ET: Yano's ineffective because of his anger, Asako because of her silence. So what then is effective, politically?

KS: Yano is ineffective not just because of his anger but because of the passivity of the community, the wilful silence of people like Asako. No one comes to his meetings, but that's not to say they're not worthwhile. This is in 1975, which was a fallow period in terms of redress activity, but the redress movement did gain momentum in the early '80s and was successful.

ET: Are you saying, then, that there's a place for Yano's anger?

KS: Yes, and I hope that people don't dismiss Yano because he does, in fact, say things that are wise and motivating.

ET: The powerful image of the electrical field itself-what does it mean to you?

KS: The electrical field has a concrete reality for me because I grew up in Etobicoke, and I walked past those fields on my way to school. But I think when I was away in New York and I'd come back to visit my parents in the suburbs I saw them anew. At one point in the book, Asako looks out at the bungalows and the barren field with the electrical towers, and she thinks that really these rows of bungalows aren't very different from the shacks in the internment camp. It's a reflection of her psychological state. There's definitely a barrenness there, and there was for me, too, growing up in the suburbs. I certainly wished there were more Asian Canadians around and that I felt more of a sense of community.

ET: I get the sense in your book that history deals the cards, but we choose how we play them. This was, for me, one of the differences between your book and Obasan. How do you see the relationship between history and individual life?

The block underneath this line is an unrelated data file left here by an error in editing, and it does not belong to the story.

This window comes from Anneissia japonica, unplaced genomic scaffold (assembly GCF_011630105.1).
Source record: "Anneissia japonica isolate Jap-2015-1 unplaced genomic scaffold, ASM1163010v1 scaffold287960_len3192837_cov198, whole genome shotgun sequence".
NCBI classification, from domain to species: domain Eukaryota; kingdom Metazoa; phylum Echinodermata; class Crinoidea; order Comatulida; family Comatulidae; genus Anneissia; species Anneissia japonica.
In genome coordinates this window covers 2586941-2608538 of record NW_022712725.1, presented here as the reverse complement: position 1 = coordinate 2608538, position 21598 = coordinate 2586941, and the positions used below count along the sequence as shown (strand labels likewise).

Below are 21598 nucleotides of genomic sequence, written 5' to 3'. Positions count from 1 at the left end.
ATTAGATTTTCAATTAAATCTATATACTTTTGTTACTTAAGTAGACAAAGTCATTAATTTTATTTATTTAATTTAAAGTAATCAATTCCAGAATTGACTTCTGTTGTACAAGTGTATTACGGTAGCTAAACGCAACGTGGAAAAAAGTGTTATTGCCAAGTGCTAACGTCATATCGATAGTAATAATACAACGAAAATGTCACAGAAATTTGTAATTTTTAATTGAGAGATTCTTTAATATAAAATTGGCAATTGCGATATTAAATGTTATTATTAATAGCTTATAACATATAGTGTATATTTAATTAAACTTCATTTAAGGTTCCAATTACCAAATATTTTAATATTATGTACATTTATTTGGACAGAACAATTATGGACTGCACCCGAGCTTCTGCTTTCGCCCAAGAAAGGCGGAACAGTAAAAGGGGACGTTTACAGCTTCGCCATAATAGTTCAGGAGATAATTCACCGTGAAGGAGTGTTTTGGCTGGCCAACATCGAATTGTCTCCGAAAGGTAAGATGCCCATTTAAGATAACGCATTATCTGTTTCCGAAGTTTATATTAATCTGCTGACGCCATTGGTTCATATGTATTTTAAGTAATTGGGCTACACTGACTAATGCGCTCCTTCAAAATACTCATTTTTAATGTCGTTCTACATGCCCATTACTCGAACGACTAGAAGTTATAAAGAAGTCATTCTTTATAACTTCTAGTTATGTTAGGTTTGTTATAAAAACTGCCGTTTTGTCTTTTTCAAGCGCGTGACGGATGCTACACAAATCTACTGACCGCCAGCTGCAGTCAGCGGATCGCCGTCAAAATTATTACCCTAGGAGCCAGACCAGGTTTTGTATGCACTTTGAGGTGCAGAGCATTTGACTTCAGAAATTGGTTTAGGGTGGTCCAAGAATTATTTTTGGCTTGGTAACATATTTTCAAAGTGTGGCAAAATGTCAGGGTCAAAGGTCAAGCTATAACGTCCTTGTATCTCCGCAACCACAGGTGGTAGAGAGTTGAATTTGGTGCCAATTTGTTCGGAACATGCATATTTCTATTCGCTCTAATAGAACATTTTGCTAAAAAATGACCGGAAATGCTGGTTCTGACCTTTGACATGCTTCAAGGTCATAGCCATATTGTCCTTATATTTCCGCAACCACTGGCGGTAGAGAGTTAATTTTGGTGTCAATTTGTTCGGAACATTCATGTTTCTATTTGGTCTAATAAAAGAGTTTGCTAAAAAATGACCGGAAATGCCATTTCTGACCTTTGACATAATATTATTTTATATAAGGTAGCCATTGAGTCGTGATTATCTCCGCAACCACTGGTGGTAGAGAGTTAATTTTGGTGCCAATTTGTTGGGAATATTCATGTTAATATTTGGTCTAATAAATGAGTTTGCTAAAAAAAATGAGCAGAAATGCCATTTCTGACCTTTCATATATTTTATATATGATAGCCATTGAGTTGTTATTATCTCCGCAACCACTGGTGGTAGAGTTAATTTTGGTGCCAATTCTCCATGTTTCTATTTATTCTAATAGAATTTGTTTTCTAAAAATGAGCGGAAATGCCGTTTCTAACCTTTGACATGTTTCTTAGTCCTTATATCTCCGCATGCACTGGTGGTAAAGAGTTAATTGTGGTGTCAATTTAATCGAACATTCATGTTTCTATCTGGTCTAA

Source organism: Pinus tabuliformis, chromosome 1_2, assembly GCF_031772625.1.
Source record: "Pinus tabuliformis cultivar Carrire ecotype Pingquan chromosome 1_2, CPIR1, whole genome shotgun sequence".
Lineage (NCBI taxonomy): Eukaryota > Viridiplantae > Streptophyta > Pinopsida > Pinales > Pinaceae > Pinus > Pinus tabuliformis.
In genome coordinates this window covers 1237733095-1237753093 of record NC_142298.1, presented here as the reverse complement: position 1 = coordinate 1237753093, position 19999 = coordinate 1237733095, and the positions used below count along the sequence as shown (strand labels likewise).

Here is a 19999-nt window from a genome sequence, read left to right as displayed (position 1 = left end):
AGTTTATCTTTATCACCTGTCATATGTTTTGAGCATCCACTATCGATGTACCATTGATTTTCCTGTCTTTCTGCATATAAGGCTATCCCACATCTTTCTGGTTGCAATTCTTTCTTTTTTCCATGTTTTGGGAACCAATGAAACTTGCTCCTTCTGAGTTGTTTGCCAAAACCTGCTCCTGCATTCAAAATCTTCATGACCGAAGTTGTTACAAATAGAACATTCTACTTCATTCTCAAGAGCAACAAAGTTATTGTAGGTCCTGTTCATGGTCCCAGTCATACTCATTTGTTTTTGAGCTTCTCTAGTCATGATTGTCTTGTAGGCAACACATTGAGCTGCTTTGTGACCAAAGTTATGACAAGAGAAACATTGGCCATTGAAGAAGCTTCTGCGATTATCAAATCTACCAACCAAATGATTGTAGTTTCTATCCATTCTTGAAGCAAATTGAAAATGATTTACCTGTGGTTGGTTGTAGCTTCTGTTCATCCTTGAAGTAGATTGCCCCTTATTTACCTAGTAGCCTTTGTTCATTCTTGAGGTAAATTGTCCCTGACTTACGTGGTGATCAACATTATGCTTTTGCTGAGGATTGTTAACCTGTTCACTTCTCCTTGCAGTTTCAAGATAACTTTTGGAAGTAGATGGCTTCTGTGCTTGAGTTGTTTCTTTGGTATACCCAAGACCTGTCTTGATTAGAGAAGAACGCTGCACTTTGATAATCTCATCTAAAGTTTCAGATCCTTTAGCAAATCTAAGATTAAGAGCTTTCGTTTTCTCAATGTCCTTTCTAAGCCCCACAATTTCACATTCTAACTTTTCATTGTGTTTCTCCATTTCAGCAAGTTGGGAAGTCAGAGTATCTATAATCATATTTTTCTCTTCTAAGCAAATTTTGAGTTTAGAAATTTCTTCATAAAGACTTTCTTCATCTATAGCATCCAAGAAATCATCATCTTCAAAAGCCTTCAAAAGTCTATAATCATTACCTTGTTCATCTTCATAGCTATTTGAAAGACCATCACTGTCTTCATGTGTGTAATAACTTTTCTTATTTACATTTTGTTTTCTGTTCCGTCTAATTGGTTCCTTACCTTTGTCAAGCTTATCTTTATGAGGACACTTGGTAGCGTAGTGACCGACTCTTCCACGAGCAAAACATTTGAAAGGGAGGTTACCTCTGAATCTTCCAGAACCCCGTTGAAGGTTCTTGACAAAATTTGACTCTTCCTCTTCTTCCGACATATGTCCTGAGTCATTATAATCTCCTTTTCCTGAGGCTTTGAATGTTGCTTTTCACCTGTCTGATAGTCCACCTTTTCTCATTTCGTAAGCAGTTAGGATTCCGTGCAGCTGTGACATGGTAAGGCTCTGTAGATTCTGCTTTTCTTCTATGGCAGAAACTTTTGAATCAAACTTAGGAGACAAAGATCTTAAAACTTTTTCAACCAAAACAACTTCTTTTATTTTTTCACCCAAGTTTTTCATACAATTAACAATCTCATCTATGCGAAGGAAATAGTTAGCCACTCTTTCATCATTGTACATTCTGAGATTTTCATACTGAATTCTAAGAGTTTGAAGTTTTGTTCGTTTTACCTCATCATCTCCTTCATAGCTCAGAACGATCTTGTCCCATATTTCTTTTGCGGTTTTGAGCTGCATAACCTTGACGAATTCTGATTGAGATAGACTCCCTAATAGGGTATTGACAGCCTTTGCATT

KS: That's really an important issue to me. It preoccupied me while I was writing the book. My interest lies in the psychology of the characters, and how they carried this history, this experience of internment in distinctive ways along with other experiences particular to them as individuals. I wanted to portray these Japanese Canadian characters in a spectrum of experience that encompasses internment but also extends beyond it, and complicates their own particular psychology. I believe that preoccupation lies at the heart of the book.

ET: Okay, I've got to ask it: Are you working on a second novel?

KS: Yes, I am. I've started to research it. It takes place partly in Japan and partly in Canada. It's about Siamese twins who are bi-racial and separated at birth, both physically and geographically. One grows up in Japan, one grows up in Canada, and they don't learn about each other's existence till their thirtieth birthday.